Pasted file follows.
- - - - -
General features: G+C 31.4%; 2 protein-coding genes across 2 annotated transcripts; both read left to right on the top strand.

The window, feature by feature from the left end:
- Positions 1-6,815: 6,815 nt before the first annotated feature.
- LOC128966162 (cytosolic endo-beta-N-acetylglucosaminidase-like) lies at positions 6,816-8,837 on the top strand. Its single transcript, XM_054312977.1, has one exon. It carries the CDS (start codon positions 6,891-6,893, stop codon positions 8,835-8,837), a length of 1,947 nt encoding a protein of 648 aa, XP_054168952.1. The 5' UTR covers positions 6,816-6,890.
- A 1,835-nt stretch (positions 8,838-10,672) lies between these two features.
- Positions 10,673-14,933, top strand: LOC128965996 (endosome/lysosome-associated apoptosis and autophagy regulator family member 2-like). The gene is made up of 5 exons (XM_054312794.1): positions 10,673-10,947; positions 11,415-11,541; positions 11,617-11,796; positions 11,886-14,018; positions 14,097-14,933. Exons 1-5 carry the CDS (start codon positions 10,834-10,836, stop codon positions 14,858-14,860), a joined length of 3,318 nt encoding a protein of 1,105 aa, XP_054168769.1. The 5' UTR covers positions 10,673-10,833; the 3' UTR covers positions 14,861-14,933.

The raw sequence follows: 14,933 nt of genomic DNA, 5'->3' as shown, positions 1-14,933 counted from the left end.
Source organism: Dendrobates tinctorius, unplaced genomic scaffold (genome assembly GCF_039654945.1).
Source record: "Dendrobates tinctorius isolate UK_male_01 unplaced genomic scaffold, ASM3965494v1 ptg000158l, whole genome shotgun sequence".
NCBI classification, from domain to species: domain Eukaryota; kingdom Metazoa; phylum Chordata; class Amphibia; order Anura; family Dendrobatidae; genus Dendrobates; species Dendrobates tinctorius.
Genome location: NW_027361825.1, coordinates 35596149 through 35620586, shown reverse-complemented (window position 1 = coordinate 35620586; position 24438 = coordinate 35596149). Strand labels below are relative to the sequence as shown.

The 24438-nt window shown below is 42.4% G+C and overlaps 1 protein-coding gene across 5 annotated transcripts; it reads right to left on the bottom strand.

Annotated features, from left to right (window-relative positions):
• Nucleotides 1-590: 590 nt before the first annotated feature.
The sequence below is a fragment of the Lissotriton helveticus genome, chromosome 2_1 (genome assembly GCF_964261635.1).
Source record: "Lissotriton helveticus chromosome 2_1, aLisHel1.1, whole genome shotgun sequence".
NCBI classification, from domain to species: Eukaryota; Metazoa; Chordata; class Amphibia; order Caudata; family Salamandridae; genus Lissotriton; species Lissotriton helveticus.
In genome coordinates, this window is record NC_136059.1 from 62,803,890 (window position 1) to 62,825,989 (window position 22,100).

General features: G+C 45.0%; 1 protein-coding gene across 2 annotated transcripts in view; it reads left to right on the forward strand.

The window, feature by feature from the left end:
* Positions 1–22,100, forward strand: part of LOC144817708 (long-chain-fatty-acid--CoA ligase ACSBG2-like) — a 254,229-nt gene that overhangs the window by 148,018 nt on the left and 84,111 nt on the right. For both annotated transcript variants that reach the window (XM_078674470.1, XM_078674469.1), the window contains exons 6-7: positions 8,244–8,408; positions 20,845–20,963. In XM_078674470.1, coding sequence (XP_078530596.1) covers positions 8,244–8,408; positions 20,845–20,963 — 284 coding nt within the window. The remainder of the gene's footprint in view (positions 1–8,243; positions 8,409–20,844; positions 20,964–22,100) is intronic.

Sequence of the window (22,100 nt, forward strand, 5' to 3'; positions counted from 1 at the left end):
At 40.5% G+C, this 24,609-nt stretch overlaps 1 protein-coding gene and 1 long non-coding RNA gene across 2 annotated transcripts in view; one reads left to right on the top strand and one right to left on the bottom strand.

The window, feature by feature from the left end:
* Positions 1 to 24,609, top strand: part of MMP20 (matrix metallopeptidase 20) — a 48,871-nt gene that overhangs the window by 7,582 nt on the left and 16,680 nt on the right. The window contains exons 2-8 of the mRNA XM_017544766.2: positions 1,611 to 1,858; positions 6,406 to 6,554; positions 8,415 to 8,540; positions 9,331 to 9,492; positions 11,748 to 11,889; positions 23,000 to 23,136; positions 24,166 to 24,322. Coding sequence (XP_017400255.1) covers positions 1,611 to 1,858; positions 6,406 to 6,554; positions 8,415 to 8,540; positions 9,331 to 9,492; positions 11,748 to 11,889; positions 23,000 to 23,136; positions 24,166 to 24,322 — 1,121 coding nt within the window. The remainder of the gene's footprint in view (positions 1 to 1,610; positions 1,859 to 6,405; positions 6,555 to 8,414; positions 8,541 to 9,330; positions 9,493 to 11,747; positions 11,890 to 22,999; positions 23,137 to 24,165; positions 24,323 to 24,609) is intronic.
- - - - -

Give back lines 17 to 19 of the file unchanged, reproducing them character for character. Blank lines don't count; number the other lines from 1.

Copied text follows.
NCBI classification, from domain to species: Eukaryota; Metazoa; Chordata; class Amphibia; order Caudata; family Salamandridae; genus Lissotriton; species Lissotriton helveticus.
In genome coordinates, this window is record NC_136059.1 from 62,803,890 (window position 1) to 62,825,989 (window position 22,100).

General features: G+C 45.0%; 1 protein-coding gene across 2 annotated transcripts in view; it reads left to right on the forward strand.